Thursday, June 15, 2006

Hee Hee Hee Haw Haw Concept!

I was a mildly retarded janitor roaming the halls of the economics department at North Texas State University. * My name was Charlie. I swept and mopped the floors, kept the place clean in every other way , smiled wanly under the fluorescent lights, and greeted Dick Armey as warmly as I could each time he passed me in the halls.

He passed an infinite number of times, and even though our contact was minimal, the wager of our contact was not.

I swept up a bunch of dust. I called that pile of dust, “The garden of Gethsemane.”

I swept up another bunch of dust. I called that pile of dust, “Golgotha.”

I swept the two piles together and I watched the dust of the separate piles begin to commingle. I saw dust chards turn chartreuse and fold back into each other…. I was not sure what was happening…. Some of the dust chards began to turn terra cotta.

I didn’t generally like the dust I swept up in the halls.

I didn’t like the way that the finer dust in the piles I swept up would begin to spread out over the floor, no matter how carefully I pushed the piles together. Any little puff of wind might cause a dust pile to begin dispersing…. It’s more than mildly exasperating when that happens.

I’d sometimes sprinkle the piles with a little water to keep them together, but other than that, the only other thing that I could do would be to sweep it into a dust pan as soon as I could.

I don’t know whether Dick Armey was aware of my dust problems or not. I think that he wasn’t. Sometimes he would walk right through one of my piles, perhaps without even having seen that it was there. That would, I was terrified to see, cause the pile to spread all over the place. It’d go onto the walls, and sometimes, even up to the ceiling. I had to attach a feather duster to a broom handle in order to get it down from there.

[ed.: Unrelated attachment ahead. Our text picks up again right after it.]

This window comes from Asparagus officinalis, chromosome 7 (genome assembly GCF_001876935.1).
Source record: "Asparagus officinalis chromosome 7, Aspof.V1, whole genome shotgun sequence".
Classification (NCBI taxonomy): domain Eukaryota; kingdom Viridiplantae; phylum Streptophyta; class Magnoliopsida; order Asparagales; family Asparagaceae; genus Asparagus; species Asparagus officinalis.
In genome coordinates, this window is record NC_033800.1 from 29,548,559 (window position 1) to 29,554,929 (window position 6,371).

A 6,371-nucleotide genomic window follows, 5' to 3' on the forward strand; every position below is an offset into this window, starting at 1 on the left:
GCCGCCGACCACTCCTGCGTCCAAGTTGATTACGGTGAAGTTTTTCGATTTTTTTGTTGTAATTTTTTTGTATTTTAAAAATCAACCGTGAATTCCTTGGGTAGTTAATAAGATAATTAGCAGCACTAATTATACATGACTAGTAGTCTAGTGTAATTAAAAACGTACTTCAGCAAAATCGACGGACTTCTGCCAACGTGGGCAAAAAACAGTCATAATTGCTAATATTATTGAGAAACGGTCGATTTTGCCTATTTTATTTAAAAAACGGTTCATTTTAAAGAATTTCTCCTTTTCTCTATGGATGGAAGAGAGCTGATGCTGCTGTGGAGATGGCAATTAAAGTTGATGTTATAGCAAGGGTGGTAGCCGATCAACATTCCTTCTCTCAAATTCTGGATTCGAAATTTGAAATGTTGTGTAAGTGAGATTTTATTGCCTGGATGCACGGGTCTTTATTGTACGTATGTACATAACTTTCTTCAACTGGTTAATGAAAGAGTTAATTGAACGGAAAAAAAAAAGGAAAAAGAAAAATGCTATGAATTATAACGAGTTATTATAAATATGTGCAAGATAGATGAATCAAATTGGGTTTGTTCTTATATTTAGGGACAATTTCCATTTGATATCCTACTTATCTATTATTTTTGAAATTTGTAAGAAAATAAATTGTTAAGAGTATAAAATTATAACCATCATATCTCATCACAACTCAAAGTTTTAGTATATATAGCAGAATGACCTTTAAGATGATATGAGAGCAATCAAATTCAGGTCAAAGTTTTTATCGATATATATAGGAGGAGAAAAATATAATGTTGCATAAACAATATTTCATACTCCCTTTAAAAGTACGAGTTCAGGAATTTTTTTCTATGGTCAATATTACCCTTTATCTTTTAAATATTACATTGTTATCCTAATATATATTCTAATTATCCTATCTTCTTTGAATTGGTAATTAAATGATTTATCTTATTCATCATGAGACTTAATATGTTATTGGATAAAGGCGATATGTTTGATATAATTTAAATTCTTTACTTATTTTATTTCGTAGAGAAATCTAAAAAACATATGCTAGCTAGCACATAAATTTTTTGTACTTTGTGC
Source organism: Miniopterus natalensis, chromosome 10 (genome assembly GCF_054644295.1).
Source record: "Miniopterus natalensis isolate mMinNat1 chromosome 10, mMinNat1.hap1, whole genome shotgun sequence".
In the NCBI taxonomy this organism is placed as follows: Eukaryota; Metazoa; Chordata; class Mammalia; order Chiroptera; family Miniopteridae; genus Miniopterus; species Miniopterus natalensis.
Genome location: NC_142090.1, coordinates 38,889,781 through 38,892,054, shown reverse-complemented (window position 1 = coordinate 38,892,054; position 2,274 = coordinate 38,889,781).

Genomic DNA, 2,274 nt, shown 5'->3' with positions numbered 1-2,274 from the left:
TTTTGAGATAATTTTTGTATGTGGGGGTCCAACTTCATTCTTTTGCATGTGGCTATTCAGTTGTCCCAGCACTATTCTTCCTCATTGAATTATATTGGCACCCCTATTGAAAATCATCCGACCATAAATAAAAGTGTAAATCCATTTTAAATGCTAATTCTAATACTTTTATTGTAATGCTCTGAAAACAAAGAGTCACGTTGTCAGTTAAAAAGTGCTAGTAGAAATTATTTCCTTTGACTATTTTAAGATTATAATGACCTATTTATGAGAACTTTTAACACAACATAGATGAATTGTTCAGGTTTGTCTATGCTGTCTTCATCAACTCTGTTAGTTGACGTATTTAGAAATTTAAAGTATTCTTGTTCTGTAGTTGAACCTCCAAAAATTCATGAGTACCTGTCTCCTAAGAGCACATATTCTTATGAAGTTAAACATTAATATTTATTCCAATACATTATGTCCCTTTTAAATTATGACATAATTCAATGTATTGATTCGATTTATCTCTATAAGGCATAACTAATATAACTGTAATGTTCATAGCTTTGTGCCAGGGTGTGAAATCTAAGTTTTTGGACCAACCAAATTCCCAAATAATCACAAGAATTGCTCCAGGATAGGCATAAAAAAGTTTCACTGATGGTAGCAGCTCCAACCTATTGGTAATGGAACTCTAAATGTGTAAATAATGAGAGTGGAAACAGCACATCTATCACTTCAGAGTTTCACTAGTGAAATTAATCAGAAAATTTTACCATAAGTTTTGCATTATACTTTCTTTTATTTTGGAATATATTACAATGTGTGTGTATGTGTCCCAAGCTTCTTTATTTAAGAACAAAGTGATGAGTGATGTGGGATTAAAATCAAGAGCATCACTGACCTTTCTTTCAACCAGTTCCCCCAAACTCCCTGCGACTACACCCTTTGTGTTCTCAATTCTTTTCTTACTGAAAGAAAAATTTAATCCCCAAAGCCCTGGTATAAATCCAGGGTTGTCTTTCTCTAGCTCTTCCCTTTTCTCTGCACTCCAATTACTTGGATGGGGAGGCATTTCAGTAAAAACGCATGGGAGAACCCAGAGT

The pile of dust which had resulted from sweeping together the garden of Gethsemane and Golgotha I decided to leave where it was. It was dispersing and changing and swirling and transforming and transcending and blending. I didn’t sprinkle it with water or quickly scoop it up into my dust pan. I just stared at it. I didn’t get scared by it and I didn’t get fascinated by it. I didn’t call any of the economics professors, and I didn’t call the chemistry department. I didn’t call Hazmat. I didn’t call my supervisor.

I wondered what other kind of dust pile I could sweep up to combine with this dust pile, and just what kind of dust pile I’d get then. Then I realized that I didn’t want what was happening to stop.

Dick Armey was coming out of his office. He had kind of a chalky complexion at that time, and he was sweating profusely. You know, sometimes I had the idea that he was the mildly retarded one and that I was the guy who was going to go places in the Republican party, in the Christian Coalition, and in national politics.

He was the one who talked about cleaning things up, but I was the one who handled a broom. I wasn’t the one who had people complaining about my work or catching me telling a self-serving lie. I was a janitor, not an economics professor, but maybe a janitor who remains mute knows more than an economics professor who uses a mute janitor to make a complex economic argument.

I could see that Armey was going to tromp right through my Golgotha pile.

He was giving me a weak grin, and I knew that he was expecting me to give him my usual life-affirming, brave wave which meant so much to him, but I was too horrified.

Man, there was so much pain in that Gethsemane pile… so much silent struggle!

And in that other pile – bleached bones and skulls!

I’m not sure, but maybe Armey did see the pile… I couldn’t believe it… he was going to walk through them intentionally. He was drawn, attracted by it …he appeared to be delighted… he was going to kick at it.

I saw the souls of his feet come down as he jumped on top.

Poof! I was gone.

* This is a true lie, or maybe just a lie which is being repeated in the interests of the truth. To get the real lie story, google up using “Armey janitor Charlie minimum wage.”

2 Comments:

Blogger Dr. Spinoza said...

You're getting weird, Yusef -- and I really like it!

10:12 AM  
Anonymous Anonymous said...

Yes.

Yusef has deterritorialized himself in lines of flights of fancy.

Lively writing, though.

And here's the great part: I think Yusef has managed to deconstruct the Deleuzian concept.

Pretty impressive.

Go get them concepts, Yusef!

All the best,

Orla Schantz

5:24 PM  

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